My Lords, being entitled to a reply, I should like to say that I am a little surprised at the extreme conservatism and cautiousness of the Front Ministerial Bench. Their extreme anxiety not to go too fast is to me a novel, and not quite refreshing, experience. The noble Lord the Lord President of the Council, who speaks in this House on behalf of the Board of Education, read from a document drawn up by five gentlemen in the employ of the Government, who spoke about the expediency of having wholesome employment to a moderate extent combined with education. If I thought factory employment as it exists in Lancashire could be called moderate employment, helpful to the child and likely to improve his education, I should not be so much opposed to it. The noble Marquess opposite stated that half-time had been of great advantage to, and had been largely adopted by, two industries—the textile industry and the agricultural industry. I thought I made it perfectly clear that if there was any class which had not taken advantage of the half-time system it was agriculturists. I very much doubt whether there are 5,000 children throughout the whole of the country who enjoy partial exemption under the agricultural bye-law; yet in the agricultural districts of England the school children number something like 1,500,000, and of those probably nearly 400,000 are of the requisite age from eleven to fourteen. I am thankful to the noble Marquess opposite who was the first in this debate to recognise that there ought to be some Committee to go through the facts. The douche of cold water poured upon me by the President of the Council did not give me any hint of encouragement, though the noble Earl who leads the House has offered me a crumb—I cannot even call it half a loaf. I should have thought it better to have a Select Committee after assent had been given to the principle of the Bill, especially as I was supported by the opinion of an eminent former Leader of the House, Lord Kimberley, who declared that nearly twenty years ago it was the intention of the Government to raise the age to thirteen. I do not see that this festina lente in which the adverb so much overcomes the verb is suitable to the present day. One statement by the noble Earl the Leader of the House surprised me, that in his experience he had reason to believe that half-timers showed more intelligence.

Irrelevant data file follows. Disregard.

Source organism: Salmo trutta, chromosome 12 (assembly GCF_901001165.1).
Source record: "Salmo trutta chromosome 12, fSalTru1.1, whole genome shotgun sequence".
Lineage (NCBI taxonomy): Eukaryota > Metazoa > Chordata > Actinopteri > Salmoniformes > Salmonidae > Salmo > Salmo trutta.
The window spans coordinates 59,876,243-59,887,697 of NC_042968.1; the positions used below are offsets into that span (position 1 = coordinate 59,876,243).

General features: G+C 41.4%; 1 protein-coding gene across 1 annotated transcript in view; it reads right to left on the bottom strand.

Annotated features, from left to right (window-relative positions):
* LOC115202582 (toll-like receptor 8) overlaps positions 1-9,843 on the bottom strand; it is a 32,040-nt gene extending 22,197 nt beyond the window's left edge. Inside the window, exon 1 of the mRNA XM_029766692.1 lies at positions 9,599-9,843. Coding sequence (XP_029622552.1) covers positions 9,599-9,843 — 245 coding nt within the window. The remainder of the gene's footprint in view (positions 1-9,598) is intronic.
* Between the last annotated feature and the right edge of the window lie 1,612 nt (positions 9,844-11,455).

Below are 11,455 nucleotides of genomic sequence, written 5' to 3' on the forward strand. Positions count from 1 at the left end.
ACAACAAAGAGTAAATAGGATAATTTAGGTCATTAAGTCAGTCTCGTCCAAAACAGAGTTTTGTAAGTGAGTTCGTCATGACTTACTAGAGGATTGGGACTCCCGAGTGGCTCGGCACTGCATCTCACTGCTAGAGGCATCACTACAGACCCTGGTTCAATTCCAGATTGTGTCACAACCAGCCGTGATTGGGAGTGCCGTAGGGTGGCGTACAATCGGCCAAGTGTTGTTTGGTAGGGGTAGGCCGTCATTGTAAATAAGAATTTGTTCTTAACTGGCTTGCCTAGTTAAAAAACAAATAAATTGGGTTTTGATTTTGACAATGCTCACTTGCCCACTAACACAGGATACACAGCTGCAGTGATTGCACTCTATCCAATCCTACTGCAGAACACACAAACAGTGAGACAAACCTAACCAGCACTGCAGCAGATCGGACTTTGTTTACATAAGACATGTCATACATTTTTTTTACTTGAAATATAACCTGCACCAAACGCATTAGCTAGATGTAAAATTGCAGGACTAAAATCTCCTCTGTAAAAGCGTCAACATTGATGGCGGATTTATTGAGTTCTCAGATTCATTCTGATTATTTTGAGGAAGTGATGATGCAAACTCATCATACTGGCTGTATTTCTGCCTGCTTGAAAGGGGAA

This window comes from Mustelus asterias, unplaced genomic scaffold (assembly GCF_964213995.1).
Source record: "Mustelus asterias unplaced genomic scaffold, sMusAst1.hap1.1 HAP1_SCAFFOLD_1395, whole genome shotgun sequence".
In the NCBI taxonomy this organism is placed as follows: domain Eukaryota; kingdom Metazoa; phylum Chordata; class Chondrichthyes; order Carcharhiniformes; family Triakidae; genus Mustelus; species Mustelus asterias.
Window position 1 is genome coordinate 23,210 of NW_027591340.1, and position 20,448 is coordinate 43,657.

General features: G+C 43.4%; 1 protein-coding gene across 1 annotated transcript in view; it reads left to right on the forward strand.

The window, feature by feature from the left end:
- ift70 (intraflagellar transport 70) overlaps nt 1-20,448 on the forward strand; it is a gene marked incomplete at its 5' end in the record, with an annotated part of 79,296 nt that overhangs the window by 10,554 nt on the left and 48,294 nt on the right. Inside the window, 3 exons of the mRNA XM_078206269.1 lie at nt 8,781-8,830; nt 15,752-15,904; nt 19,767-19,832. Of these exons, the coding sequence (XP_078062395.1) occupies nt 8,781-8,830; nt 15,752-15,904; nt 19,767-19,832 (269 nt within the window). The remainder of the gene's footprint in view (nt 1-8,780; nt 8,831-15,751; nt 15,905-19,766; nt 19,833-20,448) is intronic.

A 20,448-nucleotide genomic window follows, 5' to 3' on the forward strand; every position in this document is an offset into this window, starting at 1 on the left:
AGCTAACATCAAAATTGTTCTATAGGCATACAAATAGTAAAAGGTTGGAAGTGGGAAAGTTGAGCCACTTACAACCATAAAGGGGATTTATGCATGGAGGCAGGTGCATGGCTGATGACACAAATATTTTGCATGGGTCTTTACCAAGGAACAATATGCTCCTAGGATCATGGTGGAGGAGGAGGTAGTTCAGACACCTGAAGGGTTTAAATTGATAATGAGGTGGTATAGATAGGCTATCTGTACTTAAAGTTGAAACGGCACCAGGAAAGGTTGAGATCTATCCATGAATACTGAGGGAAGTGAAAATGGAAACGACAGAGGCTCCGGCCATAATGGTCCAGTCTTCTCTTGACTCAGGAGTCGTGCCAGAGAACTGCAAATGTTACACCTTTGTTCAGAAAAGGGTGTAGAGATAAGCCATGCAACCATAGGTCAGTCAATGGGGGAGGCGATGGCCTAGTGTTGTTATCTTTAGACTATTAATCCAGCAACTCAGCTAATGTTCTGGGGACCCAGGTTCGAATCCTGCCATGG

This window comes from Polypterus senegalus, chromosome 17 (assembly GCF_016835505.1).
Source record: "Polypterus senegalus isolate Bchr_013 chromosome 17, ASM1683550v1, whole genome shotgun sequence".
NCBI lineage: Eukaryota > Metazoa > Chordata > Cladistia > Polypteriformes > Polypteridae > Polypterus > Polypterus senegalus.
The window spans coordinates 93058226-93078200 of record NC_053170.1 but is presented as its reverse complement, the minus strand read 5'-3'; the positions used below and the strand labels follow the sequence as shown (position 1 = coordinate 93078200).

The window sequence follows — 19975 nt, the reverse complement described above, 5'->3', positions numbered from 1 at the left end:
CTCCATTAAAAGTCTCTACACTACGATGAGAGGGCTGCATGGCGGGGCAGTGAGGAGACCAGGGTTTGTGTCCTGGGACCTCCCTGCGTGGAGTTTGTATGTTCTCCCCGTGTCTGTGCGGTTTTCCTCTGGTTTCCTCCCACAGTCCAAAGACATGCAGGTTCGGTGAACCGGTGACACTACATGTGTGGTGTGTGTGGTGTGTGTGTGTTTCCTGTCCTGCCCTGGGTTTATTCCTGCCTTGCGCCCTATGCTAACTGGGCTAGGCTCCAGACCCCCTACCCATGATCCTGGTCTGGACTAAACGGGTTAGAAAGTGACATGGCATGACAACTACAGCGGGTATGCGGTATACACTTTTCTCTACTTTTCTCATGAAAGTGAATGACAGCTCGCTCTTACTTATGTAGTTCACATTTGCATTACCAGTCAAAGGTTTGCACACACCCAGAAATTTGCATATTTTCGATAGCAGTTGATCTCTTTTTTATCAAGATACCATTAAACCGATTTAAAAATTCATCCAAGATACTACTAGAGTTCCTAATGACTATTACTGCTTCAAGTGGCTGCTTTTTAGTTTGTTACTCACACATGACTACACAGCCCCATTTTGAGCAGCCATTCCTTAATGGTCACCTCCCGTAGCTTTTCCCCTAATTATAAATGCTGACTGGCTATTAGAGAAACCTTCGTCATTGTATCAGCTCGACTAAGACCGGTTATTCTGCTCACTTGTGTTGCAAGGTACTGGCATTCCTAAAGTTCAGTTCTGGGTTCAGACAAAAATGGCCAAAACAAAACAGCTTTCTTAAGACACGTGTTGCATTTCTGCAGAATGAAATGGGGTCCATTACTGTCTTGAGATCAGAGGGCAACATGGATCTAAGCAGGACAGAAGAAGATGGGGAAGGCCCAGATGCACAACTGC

Not in my experience. I said there were people who made that assertion.


There are some people who will say anything. I am glad there is nobody in this House who will make that statement on his own responsibility. The Government should extend to England some of the benefits which they are so ready, as proved by the Bill now before the House of Commons, to extend to Scotland, where they are proposing to extend compulsory school attendance to the age of seventeen. I shall divide the House on my Bill to see how many noble Lords there are who advocate this policy of miserable inaction. It seems to me to be too pusillanimous to say in this matter, "do not be in a hurry," when we have been already pledged for twenty years to make an advance.

On Question, That the Bill be now read 2a.

Their Lordships divided. Contents, 7; Non-Contents, 41.

Canterbury, L. Abp. Bangor, L. Bp. Ribblesdale, L. [Teller.]
Bristol, L. Bp. Stanley of Alderley, L.
Lytton, E. Reay, L. [Teller.]
Loreburn, L. (L. Chancellor.) Althorp, V. (L. Chamberlain.) Denman, L. [Teller.]
Tweedmouth, L. (L. President.) Cross, V. Fitzmaurice, L.
Knutsford, V. Glantawe, L.
St. Aldwyn, V. Hamilton of Dalzell. L.
Bath, M. Wolverhampton, V. [Teller.]
Bristol, M. Hemphill, L.
Lansdowne, M. Airedale, L. Heneage, L.
Salisbury, M. Allendale, L. Herschell, L.
Armitstead, L. Joicey, L.
Belhaven and Stenton, L. Leith of Fyvie, L.
Carrington, E Belper, L. Northbourne, L.
Chichester, E. Brodrick, L. (V. Midleton.) O'Hagan, L.
Crewe, E. Calthorpe, L. Pirrie, L.
Harrington, E. Clanwilliam, L. (E. Clanwilliam.) Ravensworth, L.
Vane, E. (M. Londonderry.) Swaythling, L.
Waldegrave, E. Colchester, L. Wolverton, L.

House adjourned at ten minutes past Six o'clock, till Tomorrow, a quarter past Four o'clock.